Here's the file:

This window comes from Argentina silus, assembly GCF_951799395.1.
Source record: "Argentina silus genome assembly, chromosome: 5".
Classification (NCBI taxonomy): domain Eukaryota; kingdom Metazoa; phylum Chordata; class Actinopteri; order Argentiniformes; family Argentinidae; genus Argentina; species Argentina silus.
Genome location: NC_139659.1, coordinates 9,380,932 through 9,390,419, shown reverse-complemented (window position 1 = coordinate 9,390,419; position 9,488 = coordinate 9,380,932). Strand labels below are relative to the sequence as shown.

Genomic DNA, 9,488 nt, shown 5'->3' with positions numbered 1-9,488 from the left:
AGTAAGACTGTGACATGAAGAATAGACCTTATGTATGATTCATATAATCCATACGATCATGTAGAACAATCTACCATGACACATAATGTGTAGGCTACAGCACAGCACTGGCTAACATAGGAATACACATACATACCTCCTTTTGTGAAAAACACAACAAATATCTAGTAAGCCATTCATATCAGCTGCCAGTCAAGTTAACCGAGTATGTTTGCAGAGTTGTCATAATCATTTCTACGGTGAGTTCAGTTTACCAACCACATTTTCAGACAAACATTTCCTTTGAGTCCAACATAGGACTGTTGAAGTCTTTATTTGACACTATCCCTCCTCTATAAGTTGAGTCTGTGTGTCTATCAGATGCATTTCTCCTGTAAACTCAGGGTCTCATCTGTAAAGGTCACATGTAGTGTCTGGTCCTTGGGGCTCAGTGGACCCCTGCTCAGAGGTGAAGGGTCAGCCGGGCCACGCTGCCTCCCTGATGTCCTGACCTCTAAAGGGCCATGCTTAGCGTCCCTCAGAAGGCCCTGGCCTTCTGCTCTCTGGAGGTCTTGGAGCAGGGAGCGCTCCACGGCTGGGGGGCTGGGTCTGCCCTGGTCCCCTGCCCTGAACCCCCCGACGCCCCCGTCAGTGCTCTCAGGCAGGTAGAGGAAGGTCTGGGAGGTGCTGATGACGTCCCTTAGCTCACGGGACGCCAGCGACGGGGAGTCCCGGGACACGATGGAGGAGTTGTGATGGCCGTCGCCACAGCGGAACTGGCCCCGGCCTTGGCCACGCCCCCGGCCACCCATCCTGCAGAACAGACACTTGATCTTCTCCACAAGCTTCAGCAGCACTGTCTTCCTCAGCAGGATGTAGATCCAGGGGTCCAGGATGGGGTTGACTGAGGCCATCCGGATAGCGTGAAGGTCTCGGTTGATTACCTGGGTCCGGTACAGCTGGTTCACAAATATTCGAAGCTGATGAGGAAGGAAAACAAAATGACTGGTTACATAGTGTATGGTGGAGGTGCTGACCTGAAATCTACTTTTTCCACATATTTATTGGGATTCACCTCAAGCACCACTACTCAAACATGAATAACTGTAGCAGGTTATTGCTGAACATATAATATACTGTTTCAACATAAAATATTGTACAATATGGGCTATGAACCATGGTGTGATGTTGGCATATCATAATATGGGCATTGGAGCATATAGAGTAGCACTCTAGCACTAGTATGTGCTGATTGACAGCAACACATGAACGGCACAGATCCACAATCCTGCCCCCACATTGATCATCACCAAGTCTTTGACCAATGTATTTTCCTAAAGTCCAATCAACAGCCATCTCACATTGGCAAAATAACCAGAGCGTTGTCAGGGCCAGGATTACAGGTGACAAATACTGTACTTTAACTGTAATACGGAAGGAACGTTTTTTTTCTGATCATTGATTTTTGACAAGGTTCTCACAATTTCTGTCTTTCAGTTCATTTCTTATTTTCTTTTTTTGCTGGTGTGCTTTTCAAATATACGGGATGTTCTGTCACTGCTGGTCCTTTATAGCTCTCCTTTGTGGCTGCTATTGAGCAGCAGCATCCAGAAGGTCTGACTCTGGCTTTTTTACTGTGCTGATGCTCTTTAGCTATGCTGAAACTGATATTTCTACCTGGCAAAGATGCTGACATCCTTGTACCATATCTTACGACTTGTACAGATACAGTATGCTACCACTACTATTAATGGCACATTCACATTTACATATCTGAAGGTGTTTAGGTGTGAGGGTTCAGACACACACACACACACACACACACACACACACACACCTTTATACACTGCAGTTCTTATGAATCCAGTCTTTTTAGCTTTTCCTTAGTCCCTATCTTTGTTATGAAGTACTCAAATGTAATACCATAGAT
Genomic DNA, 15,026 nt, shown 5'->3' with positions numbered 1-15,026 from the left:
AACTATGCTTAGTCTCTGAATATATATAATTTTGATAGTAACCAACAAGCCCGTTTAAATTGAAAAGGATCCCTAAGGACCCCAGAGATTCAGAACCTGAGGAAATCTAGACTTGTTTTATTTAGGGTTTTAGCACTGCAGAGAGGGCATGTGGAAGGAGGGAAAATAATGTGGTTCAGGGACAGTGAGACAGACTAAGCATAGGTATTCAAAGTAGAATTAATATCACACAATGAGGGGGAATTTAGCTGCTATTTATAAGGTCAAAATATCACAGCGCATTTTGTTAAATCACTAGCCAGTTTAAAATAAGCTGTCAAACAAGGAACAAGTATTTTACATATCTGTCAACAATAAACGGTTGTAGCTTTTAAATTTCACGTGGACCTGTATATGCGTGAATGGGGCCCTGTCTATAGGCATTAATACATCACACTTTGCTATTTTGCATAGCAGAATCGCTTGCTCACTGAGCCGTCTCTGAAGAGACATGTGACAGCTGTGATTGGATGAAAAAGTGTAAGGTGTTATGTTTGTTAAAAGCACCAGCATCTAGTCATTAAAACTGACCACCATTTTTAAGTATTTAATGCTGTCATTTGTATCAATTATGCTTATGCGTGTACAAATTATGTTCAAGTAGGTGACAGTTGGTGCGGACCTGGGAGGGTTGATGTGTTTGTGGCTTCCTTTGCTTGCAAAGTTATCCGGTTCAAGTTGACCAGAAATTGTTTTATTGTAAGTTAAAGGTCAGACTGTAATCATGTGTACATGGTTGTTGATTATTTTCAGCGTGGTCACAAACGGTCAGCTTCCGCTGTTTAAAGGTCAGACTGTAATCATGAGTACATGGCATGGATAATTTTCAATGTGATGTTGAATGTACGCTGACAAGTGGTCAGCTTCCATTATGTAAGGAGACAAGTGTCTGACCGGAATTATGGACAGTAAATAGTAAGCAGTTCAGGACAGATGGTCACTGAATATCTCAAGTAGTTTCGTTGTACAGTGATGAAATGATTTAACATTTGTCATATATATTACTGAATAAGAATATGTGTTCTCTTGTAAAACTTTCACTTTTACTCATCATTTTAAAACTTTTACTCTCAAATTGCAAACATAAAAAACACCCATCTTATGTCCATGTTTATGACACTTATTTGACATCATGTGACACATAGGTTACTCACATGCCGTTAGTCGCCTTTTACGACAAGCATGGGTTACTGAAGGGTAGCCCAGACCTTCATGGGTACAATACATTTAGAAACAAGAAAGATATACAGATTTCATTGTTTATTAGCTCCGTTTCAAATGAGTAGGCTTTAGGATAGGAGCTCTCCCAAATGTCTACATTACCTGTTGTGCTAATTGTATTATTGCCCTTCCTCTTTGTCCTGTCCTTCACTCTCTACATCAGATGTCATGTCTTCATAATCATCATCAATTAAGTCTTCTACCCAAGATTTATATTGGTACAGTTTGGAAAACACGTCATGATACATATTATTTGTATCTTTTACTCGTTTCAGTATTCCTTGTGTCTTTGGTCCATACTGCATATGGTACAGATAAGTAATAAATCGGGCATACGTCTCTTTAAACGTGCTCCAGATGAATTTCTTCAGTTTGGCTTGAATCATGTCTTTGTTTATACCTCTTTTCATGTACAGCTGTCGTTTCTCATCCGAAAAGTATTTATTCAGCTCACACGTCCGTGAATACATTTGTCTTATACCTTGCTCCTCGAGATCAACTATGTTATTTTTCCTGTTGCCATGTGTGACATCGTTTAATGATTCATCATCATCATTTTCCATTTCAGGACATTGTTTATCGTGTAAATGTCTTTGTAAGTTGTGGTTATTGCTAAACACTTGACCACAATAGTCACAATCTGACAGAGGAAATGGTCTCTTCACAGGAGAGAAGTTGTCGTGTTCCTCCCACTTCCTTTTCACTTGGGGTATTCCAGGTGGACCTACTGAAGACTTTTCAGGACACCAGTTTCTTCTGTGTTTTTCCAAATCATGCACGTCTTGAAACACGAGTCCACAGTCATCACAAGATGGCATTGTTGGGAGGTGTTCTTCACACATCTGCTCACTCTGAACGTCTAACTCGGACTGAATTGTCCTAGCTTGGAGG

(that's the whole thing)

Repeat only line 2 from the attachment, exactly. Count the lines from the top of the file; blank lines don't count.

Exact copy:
Source record: "Argentina silus genome assembly, chromosome: 5".